Unlike an undescended testicle, a retractile testicle has descended fully at birth but rises out of the scrotum when the cremaster muscle contracts. The cremaster muscle covers the testis and moves the testis up or down within the scrotum.
Treating Rectractile Testicles
Retractile testicles function normally and typically do not require treatment as it will resolve on its own as the child matures into puberty.
As the boy reaches puberty, the cremastic reflex weakens, the testicles become heavier with growth, and testicles are more easily found in the scrotum on routine examination. The good news is that retractile testicles do not carry any additional risk of infertility or of developing testicular cancer above the regular population.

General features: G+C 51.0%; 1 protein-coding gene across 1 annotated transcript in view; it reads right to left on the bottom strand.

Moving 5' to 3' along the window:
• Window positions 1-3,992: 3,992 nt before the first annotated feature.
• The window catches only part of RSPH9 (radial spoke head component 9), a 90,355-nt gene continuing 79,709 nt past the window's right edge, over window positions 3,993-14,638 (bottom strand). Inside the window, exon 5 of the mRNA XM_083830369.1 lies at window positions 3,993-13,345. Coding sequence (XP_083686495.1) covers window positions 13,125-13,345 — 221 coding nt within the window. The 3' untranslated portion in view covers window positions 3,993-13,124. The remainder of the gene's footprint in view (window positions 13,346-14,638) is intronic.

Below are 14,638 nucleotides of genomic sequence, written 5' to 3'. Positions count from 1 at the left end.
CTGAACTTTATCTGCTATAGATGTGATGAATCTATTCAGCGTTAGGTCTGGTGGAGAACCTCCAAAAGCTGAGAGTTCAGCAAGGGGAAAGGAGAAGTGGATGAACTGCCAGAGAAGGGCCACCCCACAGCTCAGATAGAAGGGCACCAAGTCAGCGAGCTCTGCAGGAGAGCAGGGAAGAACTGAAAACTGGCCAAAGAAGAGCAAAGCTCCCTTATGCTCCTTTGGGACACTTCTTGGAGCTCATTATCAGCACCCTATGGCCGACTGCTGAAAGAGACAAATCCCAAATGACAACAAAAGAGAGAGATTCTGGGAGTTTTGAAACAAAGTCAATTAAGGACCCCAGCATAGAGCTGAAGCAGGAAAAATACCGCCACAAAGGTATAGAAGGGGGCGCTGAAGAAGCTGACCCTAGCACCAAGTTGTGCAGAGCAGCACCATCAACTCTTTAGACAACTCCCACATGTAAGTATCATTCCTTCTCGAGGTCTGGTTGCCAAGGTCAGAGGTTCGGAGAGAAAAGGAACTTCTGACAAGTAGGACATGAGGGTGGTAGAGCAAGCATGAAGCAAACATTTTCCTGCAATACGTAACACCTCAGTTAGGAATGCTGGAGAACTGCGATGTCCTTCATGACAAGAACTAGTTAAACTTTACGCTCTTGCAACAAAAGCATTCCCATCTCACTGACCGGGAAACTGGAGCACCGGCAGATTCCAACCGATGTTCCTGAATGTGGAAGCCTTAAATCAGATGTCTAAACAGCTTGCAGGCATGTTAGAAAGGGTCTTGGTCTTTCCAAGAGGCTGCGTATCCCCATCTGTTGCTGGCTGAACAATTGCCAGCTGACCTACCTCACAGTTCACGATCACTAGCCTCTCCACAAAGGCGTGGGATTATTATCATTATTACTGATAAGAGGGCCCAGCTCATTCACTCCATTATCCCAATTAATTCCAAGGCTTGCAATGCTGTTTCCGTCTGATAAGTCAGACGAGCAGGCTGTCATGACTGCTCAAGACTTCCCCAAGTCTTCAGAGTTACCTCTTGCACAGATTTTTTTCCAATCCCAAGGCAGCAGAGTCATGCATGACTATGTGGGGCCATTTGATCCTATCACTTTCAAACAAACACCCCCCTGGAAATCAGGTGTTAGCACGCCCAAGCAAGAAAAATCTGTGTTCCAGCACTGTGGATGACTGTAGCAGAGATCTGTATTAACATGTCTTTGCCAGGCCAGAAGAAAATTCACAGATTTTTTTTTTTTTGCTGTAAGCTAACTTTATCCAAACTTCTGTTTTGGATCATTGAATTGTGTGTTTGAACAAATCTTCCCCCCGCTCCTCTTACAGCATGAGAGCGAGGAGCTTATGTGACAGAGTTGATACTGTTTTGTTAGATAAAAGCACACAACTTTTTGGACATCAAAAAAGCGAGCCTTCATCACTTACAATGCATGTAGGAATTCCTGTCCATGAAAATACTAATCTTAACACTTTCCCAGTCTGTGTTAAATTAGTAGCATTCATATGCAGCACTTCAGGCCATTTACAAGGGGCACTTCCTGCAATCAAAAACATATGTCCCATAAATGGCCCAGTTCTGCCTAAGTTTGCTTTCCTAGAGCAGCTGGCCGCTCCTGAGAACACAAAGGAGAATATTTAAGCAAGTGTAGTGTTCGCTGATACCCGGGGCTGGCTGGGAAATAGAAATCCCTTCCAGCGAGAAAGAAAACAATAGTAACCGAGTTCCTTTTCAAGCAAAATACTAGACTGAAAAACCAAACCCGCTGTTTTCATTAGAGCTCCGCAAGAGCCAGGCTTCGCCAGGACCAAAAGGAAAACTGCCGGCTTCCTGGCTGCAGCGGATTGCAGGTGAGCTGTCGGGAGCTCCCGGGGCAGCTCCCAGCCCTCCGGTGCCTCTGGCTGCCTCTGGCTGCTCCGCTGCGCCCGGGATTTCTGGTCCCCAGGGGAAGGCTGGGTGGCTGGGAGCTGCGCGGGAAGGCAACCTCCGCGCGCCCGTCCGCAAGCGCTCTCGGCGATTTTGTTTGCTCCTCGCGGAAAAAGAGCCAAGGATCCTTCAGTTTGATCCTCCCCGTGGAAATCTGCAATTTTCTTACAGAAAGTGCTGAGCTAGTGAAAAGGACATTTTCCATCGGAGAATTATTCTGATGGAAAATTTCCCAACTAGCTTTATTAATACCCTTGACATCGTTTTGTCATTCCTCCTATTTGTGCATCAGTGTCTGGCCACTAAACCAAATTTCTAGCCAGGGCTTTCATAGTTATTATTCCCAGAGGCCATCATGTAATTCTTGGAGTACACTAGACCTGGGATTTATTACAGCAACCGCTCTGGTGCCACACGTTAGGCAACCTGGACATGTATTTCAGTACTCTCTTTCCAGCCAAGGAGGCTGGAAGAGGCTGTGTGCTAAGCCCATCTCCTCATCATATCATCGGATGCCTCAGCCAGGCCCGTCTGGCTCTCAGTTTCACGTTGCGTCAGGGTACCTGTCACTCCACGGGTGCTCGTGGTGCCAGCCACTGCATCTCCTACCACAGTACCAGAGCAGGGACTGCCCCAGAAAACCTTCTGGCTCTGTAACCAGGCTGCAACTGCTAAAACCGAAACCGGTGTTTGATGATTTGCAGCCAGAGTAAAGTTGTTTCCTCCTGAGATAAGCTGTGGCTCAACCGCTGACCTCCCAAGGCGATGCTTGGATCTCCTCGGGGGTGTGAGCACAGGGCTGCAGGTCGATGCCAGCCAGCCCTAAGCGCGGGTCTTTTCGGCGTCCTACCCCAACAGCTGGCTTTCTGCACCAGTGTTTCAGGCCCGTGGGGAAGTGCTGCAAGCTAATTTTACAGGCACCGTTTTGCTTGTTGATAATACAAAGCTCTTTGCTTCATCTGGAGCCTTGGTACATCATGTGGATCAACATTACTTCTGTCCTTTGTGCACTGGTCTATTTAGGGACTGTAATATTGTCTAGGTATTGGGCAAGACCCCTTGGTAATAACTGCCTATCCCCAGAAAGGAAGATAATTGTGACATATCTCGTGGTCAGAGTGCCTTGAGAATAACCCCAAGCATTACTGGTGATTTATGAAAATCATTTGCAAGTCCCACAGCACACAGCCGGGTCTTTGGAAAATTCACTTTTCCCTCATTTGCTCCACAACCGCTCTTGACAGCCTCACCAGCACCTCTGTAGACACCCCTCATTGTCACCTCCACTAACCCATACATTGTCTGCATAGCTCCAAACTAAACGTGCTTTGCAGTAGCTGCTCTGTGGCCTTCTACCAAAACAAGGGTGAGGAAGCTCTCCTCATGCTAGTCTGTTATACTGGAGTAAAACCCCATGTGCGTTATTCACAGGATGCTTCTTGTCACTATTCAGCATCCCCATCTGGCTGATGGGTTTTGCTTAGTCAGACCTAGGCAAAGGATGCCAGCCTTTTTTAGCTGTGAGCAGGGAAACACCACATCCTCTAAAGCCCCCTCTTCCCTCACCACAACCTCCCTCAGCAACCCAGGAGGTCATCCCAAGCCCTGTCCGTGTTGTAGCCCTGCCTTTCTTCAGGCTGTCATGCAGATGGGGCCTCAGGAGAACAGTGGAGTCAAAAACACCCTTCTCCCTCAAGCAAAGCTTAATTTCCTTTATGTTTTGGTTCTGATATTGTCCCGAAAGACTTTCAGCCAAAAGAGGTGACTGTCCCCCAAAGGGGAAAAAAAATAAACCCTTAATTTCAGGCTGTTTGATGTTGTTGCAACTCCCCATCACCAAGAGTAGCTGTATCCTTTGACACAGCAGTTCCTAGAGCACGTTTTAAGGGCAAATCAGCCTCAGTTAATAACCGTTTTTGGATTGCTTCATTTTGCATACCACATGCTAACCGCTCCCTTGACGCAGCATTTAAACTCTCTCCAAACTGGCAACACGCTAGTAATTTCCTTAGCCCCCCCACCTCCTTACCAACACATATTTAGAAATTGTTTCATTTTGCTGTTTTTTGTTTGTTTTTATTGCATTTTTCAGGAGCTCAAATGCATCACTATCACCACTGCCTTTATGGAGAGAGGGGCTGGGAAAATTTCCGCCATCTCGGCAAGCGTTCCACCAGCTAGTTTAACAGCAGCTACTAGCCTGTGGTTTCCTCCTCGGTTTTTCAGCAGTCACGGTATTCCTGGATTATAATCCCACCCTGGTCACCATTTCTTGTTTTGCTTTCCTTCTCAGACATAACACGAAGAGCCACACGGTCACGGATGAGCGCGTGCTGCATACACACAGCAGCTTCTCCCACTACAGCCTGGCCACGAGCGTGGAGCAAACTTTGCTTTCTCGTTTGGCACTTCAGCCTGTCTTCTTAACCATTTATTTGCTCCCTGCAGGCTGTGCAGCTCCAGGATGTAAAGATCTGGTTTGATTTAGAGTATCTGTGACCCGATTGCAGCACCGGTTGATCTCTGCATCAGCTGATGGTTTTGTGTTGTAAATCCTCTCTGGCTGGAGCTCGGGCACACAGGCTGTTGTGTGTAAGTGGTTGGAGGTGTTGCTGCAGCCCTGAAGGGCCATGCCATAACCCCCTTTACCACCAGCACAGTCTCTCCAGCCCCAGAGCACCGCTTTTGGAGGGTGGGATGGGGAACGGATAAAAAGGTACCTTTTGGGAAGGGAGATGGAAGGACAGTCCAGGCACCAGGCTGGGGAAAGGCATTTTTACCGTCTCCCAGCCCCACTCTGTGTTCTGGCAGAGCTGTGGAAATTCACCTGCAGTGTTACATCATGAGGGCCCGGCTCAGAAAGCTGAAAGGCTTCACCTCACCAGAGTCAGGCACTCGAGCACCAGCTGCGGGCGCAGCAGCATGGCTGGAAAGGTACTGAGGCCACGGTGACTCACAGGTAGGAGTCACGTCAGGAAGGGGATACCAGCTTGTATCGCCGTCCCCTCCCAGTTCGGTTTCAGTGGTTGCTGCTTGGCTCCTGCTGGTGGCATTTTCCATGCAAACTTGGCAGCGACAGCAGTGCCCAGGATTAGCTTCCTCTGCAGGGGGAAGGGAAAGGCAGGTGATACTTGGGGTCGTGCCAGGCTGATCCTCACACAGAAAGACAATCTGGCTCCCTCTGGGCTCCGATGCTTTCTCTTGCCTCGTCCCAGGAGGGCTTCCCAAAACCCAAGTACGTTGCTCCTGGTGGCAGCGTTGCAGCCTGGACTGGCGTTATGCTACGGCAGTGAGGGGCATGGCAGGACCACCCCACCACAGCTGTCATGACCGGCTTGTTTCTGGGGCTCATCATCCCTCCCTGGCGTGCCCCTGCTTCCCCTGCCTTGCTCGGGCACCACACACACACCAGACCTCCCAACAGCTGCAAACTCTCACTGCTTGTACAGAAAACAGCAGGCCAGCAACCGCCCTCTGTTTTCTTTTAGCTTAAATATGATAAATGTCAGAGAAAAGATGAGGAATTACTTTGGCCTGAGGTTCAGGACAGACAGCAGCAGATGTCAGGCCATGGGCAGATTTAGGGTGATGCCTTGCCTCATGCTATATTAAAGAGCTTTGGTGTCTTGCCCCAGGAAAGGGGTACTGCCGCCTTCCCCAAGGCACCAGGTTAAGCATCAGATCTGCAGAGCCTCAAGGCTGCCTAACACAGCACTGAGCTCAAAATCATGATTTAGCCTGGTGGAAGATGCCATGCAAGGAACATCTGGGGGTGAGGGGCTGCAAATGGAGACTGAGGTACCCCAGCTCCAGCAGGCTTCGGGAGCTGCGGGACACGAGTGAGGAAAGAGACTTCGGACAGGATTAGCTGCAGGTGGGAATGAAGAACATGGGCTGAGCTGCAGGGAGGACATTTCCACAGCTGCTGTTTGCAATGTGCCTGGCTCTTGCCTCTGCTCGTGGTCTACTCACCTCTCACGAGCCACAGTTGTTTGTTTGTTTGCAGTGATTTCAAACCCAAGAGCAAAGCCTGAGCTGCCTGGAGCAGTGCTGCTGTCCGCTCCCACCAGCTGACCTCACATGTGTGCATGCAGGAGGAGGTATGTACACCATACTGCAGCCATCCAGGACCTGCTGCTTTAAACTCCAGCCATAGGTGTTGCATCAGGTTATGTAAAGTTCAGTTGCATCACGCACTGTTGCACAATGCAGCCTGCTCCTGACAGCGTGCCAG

Your child’s pediatrician will perform regular testicular exams at birth and at each well child exam to ensure that the testicle is in its proper place in the scrotum. If the physician discovers a retractile testes exists, the doctor will be able to draw it back down into the scrotum. Concerning exams may be referred to a pediatric urologist for further evaluation.
Your child’s pediatrician or a pediatric urologiy specialist can help answer any questions you may have about this common condition, and allay any concerns as well.